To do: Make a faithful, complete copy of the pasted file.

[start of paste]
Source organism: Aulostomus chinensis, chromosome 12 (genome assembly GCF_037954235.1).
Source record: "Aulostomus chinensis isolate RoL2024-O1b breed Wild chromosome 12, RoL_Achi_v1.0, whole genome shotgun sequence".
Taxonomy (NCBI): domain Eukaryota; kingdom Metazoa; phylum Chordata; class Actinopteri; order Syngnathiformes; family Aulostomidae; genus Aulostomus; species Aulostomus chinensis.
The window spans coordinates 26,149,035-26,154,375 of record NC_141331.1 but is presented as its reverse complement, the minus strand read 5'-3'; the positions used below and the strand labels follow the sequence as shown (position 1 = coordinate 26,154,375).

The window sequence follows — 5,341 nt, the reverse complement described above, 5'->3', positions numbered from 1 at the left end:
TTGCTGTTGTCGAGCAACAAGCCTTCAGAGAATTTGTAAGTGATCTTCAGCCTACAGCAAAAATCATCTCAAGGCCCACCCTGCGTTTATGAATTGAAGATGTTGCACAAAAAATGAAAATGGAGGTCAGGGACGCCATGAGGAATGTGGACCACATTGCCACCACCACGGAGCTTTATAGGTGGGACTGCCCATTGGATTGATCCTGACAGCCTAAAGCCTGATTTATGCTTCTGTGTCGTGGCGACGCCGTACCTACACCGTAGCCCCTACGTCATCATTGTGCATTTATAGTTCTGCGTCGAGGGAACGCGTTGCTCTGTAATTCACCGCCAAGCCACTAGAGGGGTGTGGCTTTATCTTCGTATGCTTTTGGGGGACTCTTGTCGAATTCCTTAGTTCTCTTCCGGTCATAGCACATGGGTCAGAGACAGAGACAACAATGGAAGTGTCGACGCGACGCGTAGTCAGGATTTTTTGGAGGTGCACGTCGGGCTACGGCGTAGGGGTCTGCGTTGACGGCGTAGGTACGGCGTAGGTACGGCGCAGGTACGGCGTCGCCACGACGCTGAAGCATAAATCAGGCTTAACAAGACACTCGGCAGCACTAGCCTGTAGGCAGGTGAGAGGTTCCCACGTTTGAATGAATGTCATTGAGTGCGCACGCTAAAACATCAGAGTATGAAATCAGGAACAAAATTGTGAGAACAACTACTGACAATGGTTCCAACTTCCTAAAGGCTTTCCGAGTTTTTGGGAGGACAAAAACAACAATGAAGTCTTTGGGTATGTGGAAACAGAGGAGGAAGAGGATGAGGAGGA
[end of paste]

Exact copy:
Source organism: Aulostomus chinensis, chromosome 12 (genome assembly GCF_037954235.1).
Source record: "Aulostomus chinensis isolate RoL2024-O1b breed Wild chromosome 12, RoL_Achi_v1.0, whole genome shotgun sequence".
Taxonomy (NCBI): domain Eukaryota; kingdom Metazoa; phylum Chordata; class Actinopteri; order Syngnathiformes; family Aulostomidae; genus Aulostomus; species Aulostomus chinensis.
The window spans coordinates 26,149,035-26,154,375 of record NC_141331.1 but is presented as its reverse complement, the minus strand read 5'-3'; the positions used below and the strand labels follow the sequence as shown (position 1 = coordinate 26,154,375).

The window sequence follows — 5,341 nt, the reverse complement described above, 5'->3', positions numbered from 1 at the left end:
TTGCTGTTGTCGAGCAACAAGCCTTCAGAGAATTTGTAAGTGATCTTCAGCCTACAGCAAAAATCATCTCAAGGCCCACCCTGCGTTTATGAATTGAAGATGTTGCACAAAAAATGAAAATGGAGGTCAGGGACGCCATGAGGAATGTGGACCACATTGCCACCACCACGGAGCTTTATAGGTGGGACTGCCCATTGGATTGATCCTGACAGCCTAAAGCCTGATTTATGCTTCTGTGTCGTGGCGACGCCGTACCTACACCGTAGCCCCTACGTCATCATTGTGCATTTATAGTTCTGCGTCGAGGGAACGCGTTGCTCTGTAATTCACCGCCAAGCCACTAGAGGGGTGTGGCTTTATCTTCGTATGCTTTTGGGGGACTCTTGTCGAATTCCTTAGTTCTCTTCCGGTCATAGCACATGGGTCAGAGACAGAGACAACAATGGAAGTGTCGACGCGACGCGTAGTCAGGATTTTTTGGAGGTGCACGTCGGGCTACGGCGTAGGGGTCTGCGTTGACGGCGTAGGTACGGCGTAGGTACGGCGCAGGTACGGCGTCGCCACGACGCTGAAGCATAAATCAGGCTTAACAAGACACTCGGCAGCACTAGCCTGTAGGCAGGTGAGAGGTTCCCACGTTTGAATGAATGTCATTGAGTGCGCACGCTAAAACATCAGAGTATGAAATCAGGAACAAAATTGTGAGAACAACTACTGACAATGGTTCCAACTTCCTAAAGGCTTTCCGAGTTTTTGGGAGGACAAAAACAACAATGAAGTCTTTGGGTATGTGGAAACAGAGGAGGAAGAGGATGAGGAGGA